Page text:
The science of societal transformation is clearly described in the book Spiral Dynamics by authors Don Beck and Chris Cowan, based on the work of psychologist Clare Graves. It describes 8 levels of individual and collective human consciousness development, stating that human nature is not fixed. Humans are able, when forced by life conditions, to adapt to their environment by creating new, more integrated models of the world that allow them to handle a variety of new challenges.
Each new model transcends and includes all previous models. These conceptual models are organised around systems of core values and collective intelligences applicable to both individuals and entire cultures. These value systems act as an organising principle.
More advanced levels of integration are more complex, more intelligent and tend towards higher levels of order, harmony, peaceful co-existence and a sense of oneness with nature and the universe. However, all stages can co-exist in both healthy and unhealthy states. As human beings have free will, any stage of development can lead to undesirable outcomes with respect to the health of the human and social environment.
When undesirable outcomes occur the organising principle will be a catalyst for evolutionary change, leading to the next level of individual integration. When a critical mass of peoples and cultures have evolved to a more integrated level, solutions to seemingly insurmountable challenges emerge. Global Transformation
Humanity is in this stage now where it looks like we are facing huge challenges as:
- 3.6 billion people have no or only partial access to electricity
- 1.3 billion people have no access to clean drinking water
- 2.5 billion people have no access to sanitation
- 2.5 billion people live on less then 2 $/day
- 3.6 billion people are exposed to fossil fuel related air pollution in cities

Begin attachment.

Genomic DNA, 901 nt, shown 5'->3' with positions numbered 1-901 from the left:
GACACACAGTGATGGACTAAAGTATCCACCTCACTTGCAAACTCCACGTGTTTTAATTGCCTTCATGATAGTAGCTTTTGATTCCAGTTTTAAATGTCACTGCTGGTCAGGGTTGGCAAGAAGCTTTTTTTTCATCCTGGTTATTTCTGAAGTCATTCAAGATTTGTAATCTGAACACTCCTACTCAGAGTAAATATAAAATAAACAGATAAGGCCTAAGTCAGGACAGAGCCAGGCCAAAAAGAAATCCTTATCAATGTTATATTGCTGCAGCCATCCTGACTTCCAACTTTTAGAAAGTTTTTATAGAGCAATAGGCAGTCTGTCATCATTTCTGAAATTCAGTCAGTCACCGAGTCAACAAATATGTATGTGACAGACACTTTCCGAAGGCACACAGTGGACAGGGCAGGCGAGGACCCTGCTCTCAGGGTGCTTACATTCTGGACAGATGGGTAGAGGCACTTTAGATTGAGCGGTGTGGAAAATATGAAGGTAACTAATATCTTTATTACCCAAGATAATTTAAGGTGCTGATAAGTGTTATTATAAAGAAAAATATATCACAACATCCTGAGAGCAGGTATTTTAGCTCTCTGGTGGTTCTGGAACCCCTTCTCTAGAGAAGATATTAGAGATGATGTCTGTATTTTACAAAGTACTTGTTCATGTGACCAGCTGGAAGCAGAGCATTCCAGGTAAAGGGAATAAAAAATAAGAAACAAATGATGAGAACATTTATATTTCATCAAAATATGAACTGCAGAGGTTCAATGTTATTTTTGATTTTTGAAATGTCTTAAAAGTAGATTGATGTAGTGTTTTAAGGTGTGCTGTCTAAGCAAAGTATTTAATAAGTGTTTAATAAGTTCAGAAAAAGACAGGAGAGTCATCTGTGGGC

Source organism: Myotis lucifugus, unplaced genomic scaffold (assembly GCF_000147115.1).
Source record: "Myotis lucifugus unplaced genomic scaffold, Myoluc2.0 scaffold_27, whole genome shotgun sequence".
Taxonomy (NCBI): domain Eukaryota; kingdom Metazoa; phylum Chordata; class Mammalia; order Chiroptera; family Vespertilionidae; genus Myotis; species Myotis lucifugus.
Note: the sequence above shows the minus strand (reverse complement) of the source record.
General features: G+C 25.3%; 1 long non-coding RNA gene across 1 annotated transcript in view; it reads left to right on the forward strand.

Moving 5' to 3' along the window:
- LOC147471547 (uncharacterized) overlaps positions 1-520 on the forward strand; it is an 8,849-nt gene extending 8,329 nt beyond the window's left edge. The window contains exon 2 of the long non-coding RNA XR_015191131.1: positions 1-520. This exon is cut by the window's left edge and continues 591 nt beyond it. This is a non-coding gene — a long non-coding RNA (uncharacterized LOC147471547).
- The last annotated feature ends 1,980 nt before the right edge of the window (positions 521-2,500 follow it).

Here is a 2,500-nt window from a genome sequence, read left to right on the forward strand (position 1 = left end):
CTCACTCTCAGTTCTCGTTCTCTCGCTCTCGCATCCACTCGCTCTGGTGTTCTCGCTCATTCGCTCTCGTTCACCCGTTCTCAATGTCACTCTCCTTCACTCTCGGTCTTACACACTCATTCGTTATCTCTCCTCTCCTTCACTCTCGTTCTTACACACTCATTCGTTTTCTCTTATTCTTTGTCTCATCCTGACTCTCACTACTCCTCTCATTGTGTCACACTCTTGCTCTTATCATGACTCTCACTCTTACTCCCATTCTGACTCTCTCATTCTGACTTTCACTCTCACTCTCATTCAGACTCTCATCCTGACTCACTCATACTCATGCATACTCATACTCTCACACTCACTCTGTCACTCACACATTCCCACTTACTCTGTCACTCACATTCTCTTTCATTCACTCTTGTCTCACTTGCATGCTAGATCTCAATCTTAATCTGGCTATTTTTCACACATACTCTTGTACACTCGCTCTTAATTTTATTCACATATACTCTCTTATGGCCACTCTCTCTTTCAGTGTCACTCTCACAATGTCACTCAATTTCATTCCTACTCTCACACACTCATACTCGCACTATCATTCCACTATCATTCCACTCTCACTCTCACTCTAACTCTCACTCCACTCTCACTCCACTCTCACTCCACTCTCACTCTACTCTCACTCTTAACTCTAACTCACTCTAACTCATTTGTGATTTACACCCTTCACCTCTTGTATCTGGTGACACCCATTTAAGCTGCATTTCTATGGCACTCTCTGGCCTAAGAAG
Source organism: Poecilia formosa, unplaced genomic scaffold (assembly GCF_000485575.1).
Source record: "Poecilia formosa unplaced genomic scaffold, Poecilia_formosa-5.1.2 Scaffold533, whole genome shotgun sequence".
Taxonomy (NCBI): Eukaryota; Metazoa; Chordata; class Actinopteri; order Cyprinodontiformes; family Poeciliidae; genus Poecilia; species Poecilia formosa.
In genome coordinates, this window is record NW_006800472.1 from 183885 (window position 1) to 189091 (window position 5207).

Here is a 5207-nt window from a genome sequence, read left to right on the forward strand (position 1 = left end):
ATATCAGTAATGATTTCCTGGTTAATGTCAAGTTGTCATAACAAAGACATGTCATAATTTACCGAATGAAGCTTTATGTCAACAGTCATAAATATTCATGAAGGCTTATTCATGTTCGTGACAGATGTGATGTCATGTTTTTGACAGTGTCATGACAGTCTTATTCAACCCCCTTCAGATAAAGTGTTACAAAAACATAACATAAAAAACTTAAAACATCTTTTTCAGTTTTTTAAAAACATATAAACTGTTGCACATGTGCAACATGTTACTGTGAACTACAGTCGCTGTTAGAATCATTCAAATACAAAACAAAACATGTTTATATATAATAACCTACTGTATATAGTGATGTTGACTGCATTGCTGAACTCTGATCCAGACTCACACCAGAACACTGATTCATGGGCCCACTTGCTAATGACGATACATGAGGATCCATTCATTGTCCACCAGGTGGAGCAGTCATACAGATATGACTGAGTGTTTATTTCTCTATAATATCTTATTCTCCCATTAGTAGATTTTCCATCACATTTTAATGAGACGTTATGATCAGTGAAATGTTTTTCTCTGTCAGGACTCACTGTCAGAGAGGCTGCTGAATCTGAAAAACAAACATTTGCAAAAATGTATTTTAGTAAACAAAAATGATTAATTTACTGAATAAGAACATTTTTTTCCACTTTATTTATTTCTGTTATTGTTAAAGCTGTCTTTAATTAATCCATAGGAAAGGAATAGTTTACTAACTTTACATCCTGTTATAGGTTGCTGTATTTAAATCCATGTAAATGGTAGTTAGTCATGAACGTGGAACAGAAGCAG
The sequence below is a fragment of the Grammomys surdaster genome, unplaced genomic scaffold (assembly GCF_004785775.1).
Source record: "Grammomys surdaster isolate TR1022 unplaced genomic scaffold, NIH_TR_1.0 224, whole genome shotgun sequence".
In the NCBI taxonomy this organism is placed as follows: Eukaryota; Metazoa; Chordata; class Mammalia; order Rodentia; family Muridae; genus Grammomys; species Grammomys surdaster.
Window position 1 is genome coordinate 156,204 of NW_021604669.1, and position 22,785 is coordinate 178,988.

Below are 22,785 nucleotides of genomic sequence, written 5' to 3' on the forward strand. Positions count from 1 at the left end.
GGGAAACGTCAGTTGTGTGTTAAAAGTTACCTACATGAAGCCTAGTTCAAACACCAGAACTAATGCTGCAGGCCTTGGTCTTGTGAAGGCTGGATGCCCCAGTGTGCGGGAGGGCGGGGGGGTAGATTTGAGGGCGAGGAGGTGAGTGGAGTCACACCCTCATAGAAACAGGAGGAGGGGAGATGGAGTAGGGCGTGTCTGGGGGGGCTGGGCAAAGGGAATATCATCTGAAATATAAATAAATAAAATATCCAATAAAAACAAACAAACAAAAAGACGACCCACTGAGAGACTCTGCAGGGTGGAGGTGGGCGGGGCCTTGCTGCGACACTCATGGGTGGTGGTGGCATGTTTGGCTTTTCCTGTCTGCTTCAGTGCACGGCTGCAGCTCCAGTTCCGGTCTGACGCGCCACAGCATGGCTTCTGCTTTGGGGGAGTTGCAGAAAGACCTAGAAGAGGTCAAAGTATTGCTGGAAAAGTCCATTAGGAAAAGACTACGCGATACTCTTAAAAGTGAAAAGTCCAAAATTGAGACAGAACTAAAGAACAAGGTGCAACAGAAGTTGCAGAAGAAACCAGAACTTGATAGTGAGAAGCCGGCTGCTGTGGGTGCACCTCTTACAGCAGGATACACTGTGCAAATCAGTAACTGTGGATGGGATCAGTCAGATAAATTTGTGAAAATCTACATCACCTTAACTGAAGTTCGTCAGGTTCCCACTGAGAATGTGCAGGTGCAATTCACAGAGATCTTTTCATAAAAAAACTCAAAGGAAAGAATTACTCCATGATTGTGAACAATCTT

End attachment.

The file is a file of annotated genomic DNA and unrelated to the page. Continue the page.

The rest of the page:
- 7.0 billion people are exposed to the negative side-effects of climate change
- 3.5 billion people have together as much wealth as the richest 85 people
The global network of the Vital4Life Foundation believes that these challenges can be overcome by the creation of a new class of technologies which effectively address these challenges. The creation of new transformative decentralised energy technologies is an example of such emergence.
Evolutionary biologist Elisabet Sahtouris describes examples in nature which can act as a powerful metaphor for understanding evolutionary change when she tells the story of the caterpillar and the butterfly:
“A caterpillar can eat up to three hundred times its own weight in a day, devastating many plants in the process, continuing to eat until its so bloated that it hangs itself up and goes to sleep, its skin hardening into a chrysalis. Then, within the chrysalis, within the body of the dormant caterpillar, a new and very different kind of creature, the butterfly, starts to form. This confused biologists for a long time. How could a different genome plan exist within the caterpillar to form a different creature?
They knew that metamorphosis occurs in a number of insect species, but it was not known until quite recently that nature did a lot of mixing and matching of very different genome/protein configurations in early evolutionary times. Cells with the butterfly genome were held as disc-like aggregates of stem cells that biologists call ‘imaginal cells’, hidden away inside the caterpillar all its life, remaining undeveloped until the crisis of overeating, fatigue and breakdown allows them to develop, gradually replacing the caterpillar with a butterfly!
Such metamorphosis makes a good metaphor for the great changes, globalisation, in the sense of world transformation, is bringing about, as Norie Huddle first used it in her beautiful book Butterfly. Our bloated old system is rapidly becoming defunct while the vision of a new and very different society, long held by many ‘imaginal cell’ humans who dreamt of a better world, is now emerging like a butterfly, representing our solutions to the crises of predation, overconsumption and breakdown in a new way of living lightly on Earth, and of seeing our human society not in the metaphors and models of mechanism as well-oiled social machinery, but in those of evolving, self-organising and intelligent living organism.
If you want a butterfly world, don’t step on the caterpillar, but join forces with other imaginal cells to build a better future for all.”